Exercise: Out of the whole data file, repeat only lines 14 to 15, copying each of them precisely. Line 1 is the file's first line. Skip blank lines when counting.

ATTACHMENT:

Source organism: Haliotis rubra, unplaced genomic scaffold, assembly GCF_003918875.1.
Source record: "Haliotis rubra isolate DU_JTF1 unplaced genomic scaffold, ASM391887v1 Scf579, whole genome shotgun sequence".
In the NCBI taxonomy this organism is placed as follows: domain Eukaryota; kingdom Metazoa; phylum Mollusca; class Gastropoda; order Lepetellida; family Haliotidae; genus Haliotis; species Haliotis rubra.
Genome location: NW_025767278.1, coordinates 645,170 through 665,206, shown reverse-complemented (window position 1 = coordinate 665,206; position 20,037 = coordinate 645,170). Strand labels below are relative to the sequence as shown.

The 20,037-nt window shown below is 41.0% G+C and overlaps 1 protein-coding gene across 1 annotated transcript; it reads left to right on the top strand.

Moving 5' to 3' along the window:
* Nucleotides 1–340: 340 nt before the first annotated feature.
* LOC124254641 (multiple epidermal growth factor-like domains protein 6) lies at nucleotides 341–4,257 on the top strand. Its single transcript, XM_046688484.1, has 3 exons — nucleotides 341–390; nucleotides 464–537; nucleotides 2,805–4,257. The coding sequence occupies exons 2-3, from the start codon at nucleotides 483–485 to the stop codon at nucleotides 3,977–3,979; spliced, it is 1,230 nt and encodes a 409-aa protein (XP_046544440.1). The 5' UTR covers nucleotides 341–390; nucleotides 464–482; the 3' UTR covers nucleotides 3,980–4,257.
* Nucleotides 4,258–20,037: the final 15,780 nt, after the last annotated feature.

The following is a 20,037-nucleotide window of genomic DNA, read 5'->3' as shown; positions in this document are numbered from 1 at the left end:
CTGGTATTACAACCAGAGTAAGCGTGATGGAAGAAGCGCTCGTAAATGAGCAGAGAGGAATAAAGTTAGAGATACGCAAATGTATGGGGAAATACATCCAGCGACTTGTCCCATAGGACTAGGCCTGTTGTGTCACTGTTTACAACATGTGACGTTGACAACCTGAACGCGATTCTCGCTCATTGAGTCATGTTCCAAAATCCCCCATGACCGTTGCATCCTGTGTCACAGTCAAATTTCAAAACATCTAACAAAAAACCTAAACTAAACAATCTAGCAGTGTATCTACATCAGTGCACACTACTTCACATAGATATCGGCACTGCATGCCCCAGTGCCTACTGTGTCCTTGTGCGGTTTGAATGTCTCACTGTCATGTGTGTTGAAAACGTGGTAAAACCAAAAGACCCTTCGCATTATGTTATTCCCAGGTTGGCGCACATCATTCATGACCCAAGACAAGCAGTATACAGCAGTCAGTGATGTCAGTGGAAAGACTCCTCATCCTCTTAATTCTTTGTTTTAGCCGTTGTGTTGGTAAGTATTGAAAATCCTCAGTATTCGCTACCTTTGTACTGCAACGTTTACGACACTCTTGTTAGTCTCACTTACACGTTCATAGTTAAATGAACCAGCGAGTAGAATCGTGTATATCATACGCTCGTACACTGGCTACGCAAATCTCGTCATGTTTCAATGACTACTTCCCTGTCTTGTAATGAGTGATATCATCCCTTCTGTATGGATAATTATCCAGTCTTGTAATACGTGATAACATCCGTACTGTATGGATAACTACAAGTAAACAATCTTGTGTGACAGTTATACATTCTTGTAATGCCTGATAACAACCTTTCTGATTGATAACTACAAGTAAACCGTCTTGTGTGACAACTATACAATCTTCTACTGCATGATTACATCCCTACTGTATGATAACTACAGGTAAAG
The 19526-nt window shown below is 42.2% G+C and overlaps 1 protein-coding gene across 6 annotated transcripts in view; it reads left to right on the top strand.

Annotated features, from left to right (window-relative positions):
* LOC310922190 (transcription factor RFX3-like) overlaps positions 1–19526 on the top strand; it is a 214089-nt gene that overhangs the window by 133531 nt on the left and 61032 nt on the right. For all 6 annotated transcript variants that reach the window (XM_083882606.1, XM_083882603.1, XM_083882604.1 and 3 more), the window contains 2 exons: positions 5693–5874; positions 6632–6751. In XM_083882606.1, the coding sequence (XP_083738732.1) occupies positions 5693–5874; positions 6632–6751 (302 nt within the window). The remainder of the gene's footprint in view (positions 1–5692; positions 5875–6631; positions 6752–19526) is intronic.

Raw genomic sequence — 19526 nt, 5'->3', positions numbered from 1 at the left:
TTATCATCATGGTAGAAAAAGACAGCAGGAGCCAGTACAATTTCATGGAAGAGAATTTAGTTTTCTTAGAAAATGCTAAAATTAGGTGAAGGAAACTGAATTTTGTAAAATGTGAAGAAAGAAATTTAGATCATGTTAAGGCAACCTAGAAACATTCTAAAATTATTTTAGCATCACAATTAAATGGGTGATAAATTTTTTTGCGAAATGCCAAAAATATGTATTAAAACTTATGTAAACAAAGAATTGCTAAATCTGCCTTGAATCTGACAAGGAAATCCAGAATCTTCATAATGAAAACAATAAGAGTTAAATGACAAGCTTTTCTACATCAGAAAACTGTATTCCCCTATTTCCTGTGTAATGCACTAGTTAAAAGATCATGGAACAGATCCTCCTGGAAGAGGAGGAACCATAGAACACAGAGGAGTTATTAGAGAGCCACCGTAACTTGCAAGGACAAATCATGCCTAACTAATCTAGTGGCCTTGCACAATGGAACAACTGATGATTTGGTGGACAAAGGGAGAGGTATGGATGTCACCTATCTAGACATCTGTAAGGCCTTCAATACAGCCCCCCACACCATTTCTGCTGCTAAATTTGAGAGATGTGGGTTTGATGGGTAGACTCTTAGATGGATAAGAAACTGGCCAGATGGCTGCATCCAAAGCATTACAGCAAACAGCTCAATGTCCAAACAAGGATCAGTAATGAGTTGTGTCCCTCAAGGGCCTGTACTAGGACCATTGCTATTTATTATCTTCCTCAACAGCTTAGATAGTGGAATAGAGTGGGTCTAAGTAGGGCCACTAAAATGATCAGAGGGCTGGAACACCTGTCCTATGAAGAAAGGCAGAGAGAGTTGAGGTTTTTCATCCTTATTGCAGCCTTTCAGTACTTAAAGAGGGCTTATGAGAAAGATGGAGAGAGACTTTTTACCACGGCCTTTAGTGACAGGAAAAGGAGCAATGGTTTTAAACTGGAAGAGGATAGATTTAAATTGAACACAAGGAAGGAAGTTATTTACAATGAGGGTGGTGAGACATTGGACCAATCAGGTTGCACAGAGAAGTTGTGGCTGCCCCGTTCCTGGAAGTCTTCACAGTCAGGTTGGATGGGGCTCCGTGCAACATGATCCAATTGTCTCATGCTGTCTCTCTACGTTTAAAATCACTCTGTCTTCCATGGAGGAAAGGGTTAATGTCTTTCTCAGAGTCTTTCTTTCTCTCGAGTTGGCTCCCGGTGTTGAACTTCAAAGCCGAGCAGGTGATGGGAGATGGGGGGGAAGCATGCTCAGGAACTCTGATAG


* LOC310922190 (transcription factor RFX3-like) overlaps positions 1–19526 on the top strand; it is a 214089-nt gene that overhangs the window by 133531 nt on the left and 61032 nt on the right. For all 6 annotated transcript variants that reach the window (XM_083882606.1, XM_083882603.1, XM_083882604.1 and 3 more), the window contains 2 exons: positions 5693–5874; positions 6632–6751. In XM_083882606.1, the coding sequence (XP_083738732.1) occupies positions 5693–5874; positions 6632–6751 (302 nt within the window). The remainder of the gene's footprint in view (positions 1–5692; positions 5875–6631; positions 6752–19526) is intronic.

Raw genomic sequence — 19526 nt, 5'->3', positions numbered from 1 at the left: